You don’t have to be religious to get your zen on in Southeast Asia. In fact, it’s hard not to be moved when you experience the architectural beauty and soul-soothing mysticism of Southeast Asia’s most sacred sites. From Cambodia’s Angkor Wat, Bali’s Borobudur and the ancient city of Bagan in Burma, Southeast Asia has countless spiritual landmarks to impress even the hardcore sceptics.
1. Ankor Wat
Before it became the centre of Buddhism we know today, much of Southeast Asia paid homage to Hinduism. Many of us equate the 12th century temple Angkor Wat with modern-day Buddhism, but it was originally built by King Suryavarman II as his home and as a dedication to Vishnu. Today it is a UNESCO World Heritage Site, and each year thousands of travellers flock there to walk the enormous 400 square km area. Ankor Wat is one of the best examples of Khmer architecture and is also the largest religious building in the world. Impressive much?!
A visit to the island of Java, Indonesia will take you to another UNESCO World Heritage Site, Borobudur. This majestic temple was constructed in the 9th century to honour Buddha, but 5 centuries later, all work on the temple had stopped. Rediscovered in the mid-19th century, Borobudur was restored and is now a major Buddhist pilgrimage site. The temple itself is adorned with a total of 578 Buddha statues and is structured according to Buddhist cosmology. Visitors who reach the top can overlook this stunning mountainous region of Java.
3. Jalan Tokong, Melaka
Did you know there’s a whole street in Melaka, Malaysia that plays host to a melting pot of religions? Jalan Tokong, or Harmony Street, is a joyful example of how religious diversity can live peacefully side-by-side. The street features a Chinese temple where Buddhists, Taoists and Confucianists worship together. There’s also a Malay Mosque and Hindu temple (the oldest in all of Malaysia). Lining the street are colourful buntings and kites which gives it a festive feel. The street’s fun persona also sends a powerful message of acceptance.
4. Niah National Park, Sarawak
Predating mysticism in Southeast Asia, but no less sacred and pretty bloody cool, is the Niah National Park in Sarawak Malaysia. Human remains dating back 40,000 years have been found in the park’s caves, the oldest recorded human settlement in Malaysia. This is also one of the best areas in Southeast Asia to observe some of the world’s most exotic birds, as the park acts as a natural haven for them.
5. Shwedagon Pagoda, Yangon
If you’re after some bling, head to Myanmar (Burma), where over 8500 solid gold plates adorn the exterior of Shwedagon Pagoda. Standing almost 100m tall, this enormous Buddhist stupa dominates Yangon’s skyline and is decorated with more than 5000 (untouched!) diamonds and 2000 rubies, sapphire and topaz. Shwedagon also holds an important place in Myanmar’s political history. When British bureaucrats refused to remove their shoes whilst walking around this revered site, the insult became a catalyst for Burma’s independence.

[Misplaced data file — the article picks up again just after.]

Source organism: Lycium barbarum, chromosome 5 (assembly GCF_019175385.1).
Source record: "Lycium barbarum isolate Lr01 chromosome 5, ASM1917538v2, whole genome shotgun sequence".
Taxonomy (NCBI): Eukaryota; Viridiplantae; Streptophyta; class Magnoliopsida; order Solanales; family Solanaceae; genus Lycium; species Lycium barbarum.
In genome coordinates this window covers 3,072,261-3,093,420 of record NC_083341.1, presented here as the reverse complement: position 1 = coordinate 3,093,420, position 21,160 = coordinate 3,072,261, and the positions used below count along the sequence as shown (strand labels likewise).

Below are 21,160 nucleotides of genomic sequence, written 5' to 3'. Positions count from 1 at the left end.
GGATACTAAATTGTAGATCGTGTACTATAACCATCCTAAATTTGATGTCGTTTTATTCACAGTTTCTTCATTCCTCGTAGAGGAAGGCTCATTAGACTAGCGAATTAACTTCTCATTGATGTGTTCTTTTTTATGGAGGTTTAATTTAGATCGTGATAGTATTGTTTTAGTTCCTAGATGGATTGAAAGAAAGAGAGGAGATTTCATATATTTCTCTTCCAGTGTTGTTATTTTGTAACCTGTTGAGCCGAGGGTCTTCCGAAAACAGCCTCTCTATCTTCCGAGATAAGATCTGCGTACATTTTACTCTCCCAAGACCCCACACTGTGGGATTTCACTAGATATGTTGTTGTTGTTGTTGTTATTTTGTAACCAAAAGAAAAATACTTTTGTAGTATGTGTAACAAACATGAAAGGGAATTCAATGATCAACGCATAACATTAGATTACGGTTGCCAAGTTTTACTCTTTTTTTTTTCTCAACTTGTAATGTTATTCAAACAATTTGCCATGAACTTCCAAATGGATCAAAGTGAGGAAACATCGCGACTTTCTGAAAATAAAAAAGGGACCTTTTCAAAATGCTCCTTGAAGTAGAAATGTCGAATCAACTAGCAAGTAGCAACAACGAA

6. Bagan, Myanmar
Eight hours north of Yangon lies the incredible sight and site of Bagan. Rising from the plains are the silhouettes of 2,230 Buddhist monuments and temples dating back to the 10th century AD. Only half of the original temples remain. This great archaeological feat can be explained by the Buddhist belief that building a temple earned merit. We believe it!
7. Grand Palace, Bangkok
In Bangkok Thailand, the Grand Palace is still #1 on the tourist trail map. Built in the 18th century, this opulent palace features a mix of traditional Thai and European architecture, and is actually a complex of buildings (to account for all the extensions and renos!). The royal temple, Wat Phra Kaeo, houses the illustrious Emerald Buddha.
8. Cao Dai Holy See Temple, Tay Ninh
In southern Vietnam a more recent site, the Cao Dai “Holy See” Temple, translates to ‘high place’ meaning the highest place that God reigns. Cao Dai is a religion that borrows from all other religions, believing that all great spiritual figures and leaders – Buddha, Jesus, Mohammed, Nguyen Binh Khiem (a Vietnamese poet), Sun Yat Sen (China’s first president), and Victor Hugo (French author of “Les Misérables”) – were actually prophets of the same universal truth. Built in 1933 the temple has a colourful exterior to match its vibrant, diverse philosophy.
9. San Agustin, Manila
The Spanish Augustinians arrived in the Philippines from Mexico in the mid-1500s. Part of the Filipinos’ conversion to Christianity involved building San Agustin, one of the oldest stone churches in the country. Divine intervention or just an incredibly strong structure, San Agustin has survived multiple earthquakes and a shelling of the city during WWII’s Battle of Manila. Today it sits in the middle of the restored, post-war Intramuros (walled city) as a UNESCO World Heritage Site and working church.
For a totally surreal experience, we highly recommend doing your own pilgrimage through Southeast Asia. Of course, each country has its non-religious attractions, unique landscapes and cultural curiosities to offer as well. One thing’s certain; you will come back a changed person. But don’t let your holiday be ruled entirely by deities! For security and peace of mind, book your Southeast Asia hotel with www.Hotel.com.au